Political parties have been throwing around a growing list of suspect claims and counterclaims during this election campaign, leaving Australian voters caught in the crossfire with no way of discerning the truth.
It is not unlawful for anyone running for office to use misleading and deceptive conduct in political advertisements under the Electoral Act — and politicians rely on this loophole.
Former Liberal Party member Oliver Yates, who is running as an independent candidate in the Victorian seat of Kooyong, has learned this first-hand. Yates has been on the receiving end of what he believes is deceptive political advertising by the Liberal Party, and is now urging for law reform.
Yates, who is running against Federal Treasurer Josh Frydenberg, sent a legal letter to the Liberal Party demanding they take down what he claims is a misleading website.
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The response he got revealed the Liberal Party was in part relying on the fact that politicians have no responsibility to tell the truth during election campaigning. The letter from the Liberal Party, seen by Crikey, said that the only exception to deceiving voters was when it came to casting votes. And they’re right.
The Liberal Party’s legal letter read:
Misunderstanding of Electoral Act:
Our primary concern, however, is the apparent misunderstanding of section 329 of the Electoral Act, which prohibits misleading and deceptive conduct in relation to casting a vote.
Once again we refer to the High Court authority. The scope of section 329 was carefully considered in the case of Evans v Crichton-Browne HCA 14. The High Court of Australia constrained the scope of that phrase to mean the actual voting process, not the broader process of deciding for whom to vote.
What are the Liberal Party claiming?
The Liberals are making claims on a website titled “Can’t Trust Oliver Yates” that Yates’ time as a board member of fossil fuel company Linc Energy, which sold coal tenements to Adani, are contrary to his current climate policy stances.
However, Yates said he has always been transparent about his time on the board and previously wrote on his website that he joined the company in late 2010 when the company had “just sold its major coal assets and was changing strategic direction to focus on cleaner energy solutions”.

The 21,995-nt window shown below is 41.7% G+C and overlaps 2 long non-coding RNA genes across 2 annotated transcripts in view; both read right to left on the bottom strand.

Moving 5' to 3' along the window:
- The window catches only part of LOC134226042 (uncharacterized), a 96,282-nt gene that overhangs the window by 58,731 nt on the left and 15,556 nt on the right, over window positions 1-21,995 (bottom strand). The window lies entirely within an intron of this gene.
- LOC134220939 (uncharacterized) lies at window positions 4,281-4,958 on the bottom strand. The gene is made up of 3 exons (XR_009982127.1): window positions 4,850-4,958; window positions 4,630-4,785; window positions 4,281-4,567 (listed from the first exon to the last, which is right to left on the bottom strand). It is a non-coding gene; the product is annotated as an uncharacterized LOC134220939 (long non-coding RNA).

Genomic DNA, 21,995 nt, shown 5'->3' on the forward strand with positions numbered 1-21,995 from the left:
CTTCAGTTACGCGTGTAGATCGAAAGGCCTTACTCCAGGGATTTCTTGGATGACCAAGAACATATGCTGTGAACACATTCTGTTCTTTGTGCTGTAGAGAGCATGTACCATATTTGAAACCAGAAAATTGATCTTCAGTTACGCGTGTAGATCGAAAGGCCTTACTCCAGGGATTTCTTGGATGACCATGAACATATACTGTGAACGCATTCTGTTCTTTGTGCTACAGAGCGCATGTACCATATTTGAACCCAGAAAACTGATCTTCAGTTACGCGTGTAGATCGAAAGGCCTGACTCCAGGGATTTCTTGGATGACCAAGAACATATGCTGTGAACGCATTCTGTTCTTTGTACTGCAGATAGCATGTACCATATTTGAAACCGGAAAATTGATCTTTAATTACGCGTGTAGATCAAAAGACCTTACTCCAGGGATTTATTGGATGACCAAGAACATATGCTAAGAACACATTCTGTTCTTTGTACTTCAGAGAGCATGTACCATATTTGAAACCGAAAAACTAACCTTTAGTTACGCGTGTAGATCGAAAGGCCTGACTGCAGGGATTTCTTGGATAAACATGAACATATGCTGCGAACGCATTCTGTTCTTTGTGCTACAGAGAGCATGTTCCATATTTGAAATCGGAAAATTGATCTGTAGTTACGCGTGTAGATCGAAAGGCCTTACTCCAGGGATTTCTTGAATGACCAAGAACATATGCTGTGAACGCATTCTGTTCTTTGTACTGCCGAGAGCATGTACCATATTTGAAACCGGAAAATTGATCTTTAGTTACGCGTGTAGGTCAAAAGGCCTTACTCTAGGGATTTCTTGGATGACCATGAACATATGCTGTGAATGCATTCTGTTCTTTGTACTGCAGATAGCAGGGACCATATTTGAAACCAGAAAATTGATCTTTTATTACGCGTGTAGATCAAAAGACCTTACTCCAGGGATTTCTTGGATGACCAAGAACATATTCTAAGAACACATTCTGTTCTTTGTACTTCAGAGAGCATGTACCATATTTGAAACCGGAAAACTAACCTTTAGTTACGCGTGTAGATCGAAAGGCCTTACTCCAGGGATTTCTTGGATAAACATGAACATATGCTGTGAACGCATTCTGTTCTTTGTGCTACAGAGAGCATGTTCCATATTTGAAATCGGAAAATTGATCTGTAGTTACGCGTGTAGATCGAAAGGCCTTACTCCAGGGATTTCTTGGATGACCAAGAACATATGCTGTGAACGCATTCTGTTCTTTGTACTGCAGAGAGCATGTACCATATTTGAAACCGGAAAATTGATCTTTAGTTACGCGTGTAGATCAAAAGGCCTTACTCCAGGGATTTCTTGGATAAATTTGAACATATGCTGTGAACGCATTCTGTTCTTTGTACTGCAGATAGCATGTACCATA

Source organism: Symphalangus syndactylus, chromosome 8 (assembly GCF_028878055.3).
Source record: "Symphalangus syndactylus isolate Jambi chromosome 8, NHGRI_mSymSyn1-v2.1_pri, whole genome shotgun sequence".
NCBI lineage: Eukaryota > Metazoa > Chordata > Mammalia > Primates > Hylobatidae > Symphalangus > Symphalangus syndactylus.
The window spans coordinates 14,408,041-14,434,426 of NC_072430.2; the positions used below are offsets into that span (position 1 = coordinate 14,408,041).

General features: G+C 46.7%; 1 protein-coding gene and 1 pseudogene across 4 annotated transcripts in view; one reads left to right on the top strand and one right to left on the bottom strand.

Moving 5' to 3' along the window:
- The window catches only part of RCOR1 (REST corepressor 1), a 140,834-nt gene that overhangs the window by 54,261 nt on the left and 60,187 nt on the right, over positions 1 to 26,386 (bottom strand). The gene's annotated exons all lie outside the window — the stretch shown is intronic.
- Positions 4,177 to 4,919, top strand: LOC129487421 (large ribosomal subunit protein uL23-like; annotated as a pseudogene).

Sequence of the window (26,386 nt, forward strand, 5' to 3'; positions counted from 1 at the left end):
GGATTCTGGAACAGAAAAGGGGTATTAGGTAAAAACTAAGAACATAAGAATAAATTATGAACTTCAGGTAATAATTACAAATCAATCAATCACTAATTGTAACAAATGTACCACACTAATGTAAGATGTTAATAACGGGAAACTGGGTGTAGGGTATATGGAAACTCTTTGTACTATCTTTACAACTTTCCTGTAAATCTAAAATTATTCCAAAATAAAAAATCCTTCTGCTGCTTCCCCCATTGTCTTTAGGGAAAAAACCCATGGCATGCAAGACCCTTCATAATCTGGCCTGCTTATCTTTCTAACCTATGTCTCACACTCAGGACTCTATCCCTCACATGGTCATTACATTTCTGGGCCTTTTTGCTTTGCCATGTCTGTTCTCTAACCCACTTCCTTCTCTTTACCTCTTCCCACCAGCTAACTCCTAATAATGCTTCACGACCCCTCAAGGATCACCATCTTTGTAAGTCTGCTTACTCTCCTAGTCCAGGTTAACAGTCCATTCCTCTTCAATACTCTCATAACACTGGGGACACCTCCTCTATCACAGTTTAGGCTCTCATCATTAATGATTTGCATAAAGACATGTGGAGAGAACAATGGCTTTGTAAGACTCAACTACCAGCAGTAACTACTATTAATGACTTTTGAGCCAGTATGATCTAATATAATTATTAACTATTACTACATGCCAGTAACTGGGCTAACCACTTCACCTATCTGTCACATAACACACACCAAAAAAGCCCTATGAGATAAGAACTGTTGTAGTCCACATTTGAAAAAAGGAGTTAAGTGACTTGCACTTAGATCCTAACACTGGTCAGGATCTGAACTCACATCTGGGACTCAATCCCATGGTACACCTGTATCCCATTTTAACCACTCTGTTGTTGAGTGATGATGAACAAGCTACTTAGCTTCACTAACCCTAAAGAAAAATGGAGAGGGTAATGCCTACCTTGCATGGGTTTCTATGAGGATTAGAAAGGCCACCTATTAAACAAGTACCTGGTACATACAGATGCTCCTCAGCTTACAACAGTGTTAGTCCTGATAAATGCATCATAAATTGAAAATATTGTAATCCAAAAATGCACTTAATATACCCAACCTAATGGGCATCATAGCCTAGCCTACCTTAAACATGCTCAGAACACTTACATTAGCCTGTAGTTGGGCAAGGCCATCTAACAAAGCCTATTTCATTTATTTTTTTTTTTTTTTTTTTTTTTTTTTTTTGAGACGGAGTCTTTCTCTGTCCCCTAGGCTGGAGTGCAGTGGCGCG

Yates said his time with Linc Energy was being mischaracterised, because he was working on “developing technologies to produce synthetic forms of gas, by gasifying coal underground that could be made into hydrogen, diesel and aviation fuel”.
He said he resigned 10 months later when the Queensland government “started to encourage coal seam gas activities across the state”.
Yates said he’s “been the subject of a untruthful, misleading and deceptive smear campaign, about a short role I played on the board of a company some years ago”.
Crikey has contacted the Liberal Party for comment on Yates’ claims. None was given by deadline.
Calls for legal reform
“Laws that allow politicians to deliberately lie and mislead are laws that need to be changed,” Yates told Crikey. “People are sick of politicians making one rule for them and another for everyone else. We must change these laws, so that elections are run on the actual policies and positions of the parties.”
A national poll by The Australia Institute showed Australians overwhelmingly want laws that call for truth in political advertising. After the 2016 federal election, 87.7% of respondents said the Senate should pass “truth in political advertising” legislation. Only 5% of respondents said they did not support legislation so that political parties and candidates could be fined for false and misleading advertising in the same way companies are.
Misleading claims are nothing new in political campaigning. In 2016 Labor started a campaign claiming the Liberals would privatise Medicare, when the Libs were in fact only looking at ways to update the payment system. It came to be known as the “Mediscare” campaign. This year the Liberals have been accused of running a scare campaign against Labor’s plan for electric cars.
History of truth in political advertising
The regulation of truth in political advertising has been at the margins of political debate for decades.
There was — briefly — a Commonwealth prohibition on electoral advertisements containing statements that were “untrue”or “misleading or deceptive” from 1983 to 1984, before a parliamentary committee determined such a prohibition was unworkable.
State parliaments has also investigated — or, in the case of South Australia, legislated — such bans. The South Australian approach avoids nebulous — and for politicians, very convenient — definitions of “truth” by relating the offence to statements of fact in authorised election advertisements that are “inaccurate and misleading to a material extent.”
The SA laws have been challenged and upheld by the SA Supreme Court, but are of fairly limited impact: parties can only be fined $25,000, which politicians may see as a small price to pay for election victory.
They also don’t cover more general political debate, and are easily circumvented if politicians have a media outlet happy to support them. The Coalition has a long history of handing false stories critical of its opponents to News Corp journalists, who give them front-page coverage.
Like politics, journalism is effectively self-regulated and beyond the reach of the kind of “misleading or deceptive conduct” laws that apply to corporations. That might also explain why journalists and politicians are routinely found at about the same very low-level trust in community surveys.